A recent investigation by the New York Times detailed here looked into water contamination levels of the rooftop water towers installed throughout New York City. The towers became common in the 1800s as buildings became to tall to allow for adequate water pressure. Even today the city’s water mains only provide enough pressure to reach the sixth floor, water for higher floors is pumped to the rooftop water towers and gravity does the rest. The Times investigation discovered E. coli in 5 of 12 sampled water towers and coliforms (a commonly used indicator of fecal matter) in 8 of the 12 samples. However city officials claim that the water is safe and no illnesses have been traced back to the water towers. While the article is reasoned and doesn’t make overly broad claims about the water quality in NYC, it is hard to determine if this is a well thought out investigation into an area of public policy that needs more regulation, or unnecessary fear mongering.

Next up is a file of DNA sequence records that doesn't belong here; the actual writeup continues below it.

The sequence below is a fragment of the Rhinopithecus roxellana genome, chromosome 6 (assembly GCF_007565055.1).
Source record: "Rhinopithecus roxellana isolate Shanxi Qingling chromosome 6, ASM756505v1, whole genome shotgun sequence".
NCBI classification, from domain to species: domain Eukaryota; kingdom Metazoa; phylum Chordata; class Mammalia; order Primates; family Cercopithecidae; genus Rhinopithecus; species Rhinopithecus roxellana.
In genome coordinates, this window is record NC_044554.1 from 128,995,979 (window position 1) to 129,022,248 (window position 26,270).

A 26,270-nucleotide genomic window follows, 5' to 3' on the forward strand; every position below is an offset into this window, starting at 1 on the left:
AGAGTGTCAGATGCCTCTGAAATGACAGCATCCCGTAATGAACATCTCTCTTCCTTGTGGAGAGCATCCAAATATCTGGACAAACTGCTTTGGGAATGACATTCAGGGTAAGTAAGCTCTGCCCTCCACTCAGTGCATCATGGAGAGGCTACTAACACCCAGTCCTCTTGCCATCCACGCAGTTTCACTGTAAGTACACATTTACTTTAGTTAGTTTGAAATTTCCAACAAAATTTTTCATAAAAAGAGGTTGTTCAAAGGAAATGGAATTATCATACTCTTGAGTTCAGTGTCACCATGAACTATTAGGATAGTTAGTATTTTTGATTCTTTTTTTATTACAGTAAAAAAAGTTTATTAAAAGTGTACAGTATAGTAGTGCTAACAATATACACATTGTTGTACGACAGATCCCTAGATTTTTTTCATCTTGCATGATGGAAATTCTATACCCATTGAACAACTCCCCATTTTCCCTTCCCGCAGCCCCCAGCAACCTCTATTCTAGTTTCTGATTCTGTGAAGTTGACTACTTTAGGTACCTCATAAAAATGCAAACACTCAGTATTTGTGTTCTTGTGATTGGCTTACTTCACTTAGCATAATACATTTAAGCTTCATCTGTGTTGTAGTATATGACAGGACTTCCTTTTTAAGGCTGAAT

One thought on “New York Times Investigates Rooftop Water Towers”
Although bringing something to the attention of the public May, in some cases, be considered fearmongering in this instance it seems more to be in the line of simply calling attention to the microbiology of our public water distribution systems. This topic has been of serious concern for many decades and has been studied by serious academic, public, and private sector scientists. Anne Camper of Montana State has written some excellent reviews of the topic, if you’d like to follow up.